At Brigham and Women’s Hospital in Boston, a potential COVID-19 patient can now drive in to the ambulance bay, roll down their window, and ask staff to swab their nose and throat.
Those swabs will be sent to a state lab for a real-time PCR test, which amplifies any viral genetic material so it can be compared to the new coronavirus, SARS-CoV-2. But this standard test must be carried out in a certified laboratory with trained technicians, takes 3 to 4 days to deliver results, and produces some false negatives.
To speed and improve coronavirus testing, groups around the world are working to make rapid tests that can be done on-the-spot and diagnose the presence of the virus in just minutes.
Yet some companies have faced delays as they await government approval for testing or commercialization. On 29 February, the U.S. government finally released new rules that speed the approval process for new diagnostic tests, which may help the field move forward.
“The big benefit of our test over the traditional molecular PCR test is speed, and also that it can be deployed at point-of-care,” says Kent Lupino, director of marketing at BioMedomics, which has a rapid COVID-19 test currently being used in China and Europe. The test detects the body’s immune response to the virus from a few drops of blood in 15 minutes. The company is in the process of seeking approval from the U.S. Food and Drug Administration for emergency use.
Jiangsu Medomics, the China-based sister company of BioMedomics, has already sold nearly 500,000 of the rapid tests in China, where they are being used at doctor’s offices, hospitals, and screening checkpoints, such as train stations and airports, says Lupino. The company does, however, recommend that a positive result from their rapid test be confirmed with a PCR test. BioMedomics currently has capacity to produce a million tests per week and could expand quickly, says Lupino.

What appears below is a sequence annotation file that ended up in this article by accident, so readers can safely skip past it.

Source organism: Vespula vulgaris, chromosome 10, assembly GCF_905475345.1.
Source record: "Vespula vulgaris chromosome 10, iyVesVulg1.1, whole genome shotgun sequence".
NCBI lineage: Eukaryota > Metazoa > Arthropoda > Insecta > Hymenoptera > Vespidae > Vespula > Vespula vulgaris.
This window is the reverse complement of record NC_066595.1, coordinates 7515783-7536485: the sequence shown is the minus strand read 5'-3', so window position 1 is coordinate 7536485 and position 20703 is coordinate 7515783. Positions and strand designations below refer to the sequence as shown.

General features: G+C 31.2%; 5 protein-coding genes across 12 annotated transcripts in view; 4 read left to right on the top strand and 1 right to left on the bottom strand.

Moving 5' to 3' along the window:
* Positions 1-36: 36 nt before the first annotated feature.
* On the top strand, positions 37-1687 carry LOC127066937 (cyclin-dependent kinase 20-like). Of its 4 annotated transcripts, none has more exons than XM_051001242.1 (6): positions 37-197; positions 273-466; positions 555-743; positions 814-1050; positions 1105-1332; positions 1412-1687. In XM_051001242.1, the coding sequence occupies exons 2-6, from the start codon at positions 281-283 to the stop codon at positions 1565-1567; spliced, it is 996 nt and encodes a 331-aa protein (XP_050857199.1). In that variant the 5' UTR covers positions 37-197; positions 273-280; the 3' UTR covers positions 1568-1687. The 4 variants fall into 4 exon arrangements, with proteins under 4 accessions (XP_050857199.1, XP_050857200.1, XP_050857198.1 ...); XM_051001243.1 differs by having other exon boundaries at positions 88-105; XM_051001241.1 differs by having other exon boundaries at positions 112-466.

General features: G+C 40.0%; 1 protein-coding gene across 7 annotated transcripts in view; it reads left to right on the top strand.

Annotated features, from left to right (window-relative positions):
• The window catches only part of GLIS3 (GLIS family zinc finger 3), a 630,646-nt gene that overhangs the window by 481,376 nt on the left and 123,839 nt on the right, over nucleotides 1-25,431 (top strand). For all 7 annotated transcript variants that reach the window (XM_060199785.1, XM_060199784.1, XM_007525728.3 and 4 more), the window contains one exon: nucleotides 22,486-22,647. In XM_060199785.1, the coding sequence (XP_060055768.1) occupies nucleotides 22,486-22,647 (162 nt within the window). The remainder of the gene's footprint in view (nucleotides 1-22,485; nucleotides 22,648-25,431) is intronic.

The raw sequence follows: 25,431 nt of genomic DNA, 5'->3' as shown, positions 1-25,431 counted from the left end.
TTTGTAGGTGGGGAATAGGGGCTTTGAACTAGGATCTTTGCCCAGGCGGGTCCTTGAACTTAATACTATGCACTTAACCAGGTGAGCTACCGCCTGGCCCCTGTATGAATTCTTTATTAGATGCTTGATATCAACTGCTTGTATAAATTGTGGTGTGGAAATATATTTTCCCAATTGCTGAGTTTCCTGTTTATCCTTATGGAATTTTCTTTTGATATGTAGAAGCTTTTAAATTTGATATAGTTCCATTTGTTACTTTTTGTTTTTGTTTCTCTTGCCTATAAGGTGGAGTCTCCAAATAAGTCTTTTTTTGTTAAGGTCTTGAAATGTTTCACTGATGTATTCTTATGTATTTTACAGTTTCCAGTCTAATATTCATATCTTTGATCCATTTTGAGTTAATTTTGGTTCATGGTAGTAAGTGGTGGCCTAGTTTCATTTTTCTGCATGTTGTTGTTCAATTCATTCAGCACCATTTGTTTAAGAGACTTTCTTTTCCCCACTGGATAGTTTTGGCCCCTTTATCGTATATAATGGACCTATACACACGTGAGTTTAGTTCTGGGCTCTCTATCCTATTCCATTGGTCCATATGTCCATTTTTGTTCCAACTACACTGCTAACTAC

Cambridge, Massachusetts-based biotech E25Bio already makes a rapid diagnostic test for dengue virus. Their technology relies on gold nanoparticles covered in specialized antibodies that hook onto parts of a virus or proteins secreted by a virus, producing a result in as little as five minutes, like a pregnancy test, says Irene Bosch, co-founder and CTO of E25Bio.
When coronavirus emerged, the company spent 23 days doing a high-throughput screen of their antibody library and produced several new antibodies based on the novel virus. “We were able to quickly iterate what we do in other viruses and apply our tech to SARS-CoV-2,” says Bosch.
E25Bio now has all the components of their test ready for coronavirus diagnosis, but no access to the virus to test it. “The scientific community in Boston had not been cleared by the Department of Public Health in Massachusetts to open a vial of virus within secure facilities,” says Bosch. She has been waiting two months for access to the virus, despite running a laboratory that already works with zika, dengue, and West Nile virus, among others. The company’s manufacturer said they can shift from dengue to coronavirus and produce 100,000 coronavirus tests per day, says Bosch—once the test is ready. The Massachusetts Department of Public Health Bureau of Infectious Disease and Laboratory Sciences did not immediately respond to a request for comment.
At the University of Cincinnati, Chong Ahn and colleagues are adapting a smartphone-based rapid test for infectious diseases such as malaria. Their three-part design, published in January in the journal Microsystems & Nanoengineering, uses a custom, disposable plastic lab-on-a-chip; an optical detector that plugs into a smartphone and reads the chip; and a custom smartphone app that stores, analyzes and transmits the data.
With a single drop of blood or saliva on the chip, a smartphone will produce a result in 10 to 20 minutes, says Ahn, an electrical and biomedical engineer. His team is now adapting their platform to test for the presence of SARS-CoV-2 infection, but additional testing, clinical trials, and manufacturing could take six months to a year, he adds.
Rapid point-of-care testing will be critical for handling pandemic diseases like coronavirus now and in the future, says Ahn. In addition to detecting infections, such tests will also be valuable to measure the effectiveness of antiviral drugs and vaccines against the virus.
Megan is an award-winning freelance journalist based in Boston, Massachusetts, specializing in the life sciences and biotechnology. She was previously a health columnist for the Boston Globe and has contributed to Newsweek, Scientific American, and Nature, among others. She is the co-author of a college biology textbook, “Biology Now,” published by W.W. Norton. Megan received an M.S. from the Graduate Program in Science Writing at the Massachusetts Institute of Technology, a B.A. at Boston College, and worked as an educator at the Museum of Science, Boston.